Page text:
This group is larger than the last, but still miniscule: just 74 players ever have picked up 200 plate appearances as a 20-year-old in their second season. You might recognize a few of the top names on the list:
Mike Trout would be a fine place for Machado to land on the 20-year-old board, but let's be realistic; Machado is talented, but Trout is considered a generational talent for a reason. Expecting that kind of follow-up campaign from Machado is asking for disappointment. Abstractly speaking, Ty Cobb would be nice, but maybe you want Machado to be a little less racist, a little more socially progressive, and less concerned with the heat-alleviating chemistry of cold oatmeal beverages. Looking at the spread of years here should give you an idea of how the game has changed -- players don't debut this young very often anymore, not since baseball left its personal stone age.
There are exceptions in this top 10, though, both of whom are Mariners. Alex Rodriguez was drafted in 1993 as a 17-year-old, and played 17 games in the majors the next season. Seattle stuck him in the minors once more for 1995, though, limiting his major-league time, but let him loose at age-20, where he led the American League in batting average and total bases while finishing second in the Most Valuable Player race. A year before that, heading into the 1995 season, Rodriguez was rated the top prospect in the minors by Baseball America. Machado ranked No. 11 on the same list heading into 2012, and while he would certainly rate higher heading into his own age-20 campaign, he's no longer eligible thanks to the time spent in the bigs.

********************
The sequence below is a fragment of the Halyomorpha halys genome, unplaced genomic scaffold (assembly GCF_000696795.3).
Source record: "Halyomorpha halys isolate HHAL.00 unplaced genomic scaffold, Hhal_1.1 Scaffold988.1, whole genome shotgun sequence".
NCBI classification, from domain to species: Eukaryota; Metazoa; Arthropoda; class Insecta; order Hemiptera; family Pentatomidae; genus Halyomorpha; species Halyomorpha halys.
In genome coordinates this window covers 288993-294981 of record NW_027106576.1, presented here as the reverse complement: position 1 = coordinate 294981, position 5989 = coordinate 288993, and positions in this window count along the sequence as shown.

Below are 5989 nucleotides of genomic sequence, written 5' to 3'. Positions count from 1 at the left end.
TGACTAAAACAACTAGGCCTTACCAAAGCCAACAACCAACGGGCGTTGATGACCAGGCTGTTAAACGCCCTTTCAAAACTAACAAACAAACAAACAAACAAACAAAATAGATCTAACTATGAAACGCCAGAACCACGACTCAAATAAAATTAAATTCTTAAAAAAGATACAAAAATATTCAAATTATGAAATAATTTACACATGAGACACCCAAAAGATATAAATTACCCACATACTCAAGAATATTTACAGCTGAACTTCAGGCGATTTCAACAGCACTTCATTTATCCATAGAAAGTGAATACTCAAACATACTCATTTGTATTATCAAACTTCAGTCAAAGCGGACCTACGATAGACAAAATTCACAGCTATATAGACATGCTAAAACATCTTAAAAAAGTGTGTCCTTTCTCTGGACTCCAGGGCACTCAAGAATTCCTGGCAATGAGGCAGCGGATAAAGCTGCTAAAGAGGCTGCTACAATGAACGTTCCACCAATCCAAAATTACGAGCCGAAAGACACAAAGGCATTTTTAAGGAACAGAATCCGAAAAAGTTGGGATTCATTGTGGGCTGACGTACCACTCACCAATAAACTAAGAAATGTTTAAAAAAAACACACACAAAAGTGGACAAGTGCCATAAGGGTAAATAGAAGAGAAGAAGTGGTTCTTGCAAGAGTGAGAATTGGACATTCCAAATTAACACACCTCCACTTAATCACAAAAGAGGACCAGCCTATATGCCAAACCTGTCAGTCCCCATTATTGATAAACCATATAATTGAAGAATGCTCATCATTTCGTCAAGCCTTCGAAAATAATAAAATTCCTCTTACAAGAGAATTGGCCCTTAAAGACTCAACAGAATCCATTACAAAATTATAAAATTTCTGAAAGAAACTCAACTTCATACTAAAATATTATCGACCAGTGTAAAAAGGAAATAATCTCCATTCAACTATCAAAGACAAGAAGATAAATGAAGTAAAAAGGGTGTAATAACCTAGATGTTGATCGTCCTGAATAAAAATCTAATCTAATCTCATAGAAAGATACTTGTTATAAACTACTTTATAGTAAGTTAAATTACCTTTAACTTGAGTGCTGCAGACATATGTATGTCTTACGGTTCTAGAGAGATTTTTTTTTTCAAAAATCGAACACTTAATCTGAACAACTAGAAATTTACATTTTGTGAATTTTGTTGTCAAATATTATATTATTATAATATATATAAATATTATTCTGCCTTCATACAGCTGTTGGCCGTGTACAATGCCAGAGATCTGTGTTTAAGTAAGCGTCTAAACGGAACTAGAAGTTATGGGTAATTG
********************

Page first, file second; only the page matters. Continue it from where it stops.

Then there's Ken Griffey Jr., who made it to the majors to stay just a little quicker than Rodriguez did back in 1989. Griffey was drafted in 1987, but signed immediately, making it to the majors less than two years later after just 129 games on the farm. Machado's 219 games is quick, but it's not Griffey quick. Again, while Machado is special, he's probably not Griffey, and again, this is not an insult.
On the more positive side for Machado, nearly every 20-year-old to finish their second season with a below-average bat had the courtesy to do so before 1980. There are exceptions -- Andruw Jones, Ivan Rodriguez, Gary Sheffield, Alan Trammell -- but those guys turned out well enough. All of the very worst, save Jose Oquendo's 1984, came before 1972. Part of that is the inherent rarity of 20-year-old players with some experience behind them already, but part of it is also a natural bias in the sample: only the best-of-the-best are going to even get the opportunity to push their way into the majors at such a young age, and for the most part, recent history has those players showing exactly why it is their precocious selves have been allowed into an exclusive club.
So, where is Machado going to end up? As with most things in life, the answer is somewhere in the middle. That's where Justin Upton, Adrian Beltre, and a few dozen others of the 74 ended up, rather than at the extremes that are mostly dominated by players from ages gone by. If Machado can pull off the average-or-better thing for a full year, though, in just his second taste of the bigs, that's impressive in its own right. After all, he's just a kid, not even old enough to drink the spiked Kool Aid his most-loyal devotees are drinking. Still, there's a reason those scouts, fans, and analysts are pouring one out for Machado, and it's because, like so few before him, this particular kid is special for what he's already done and what he has yet to do.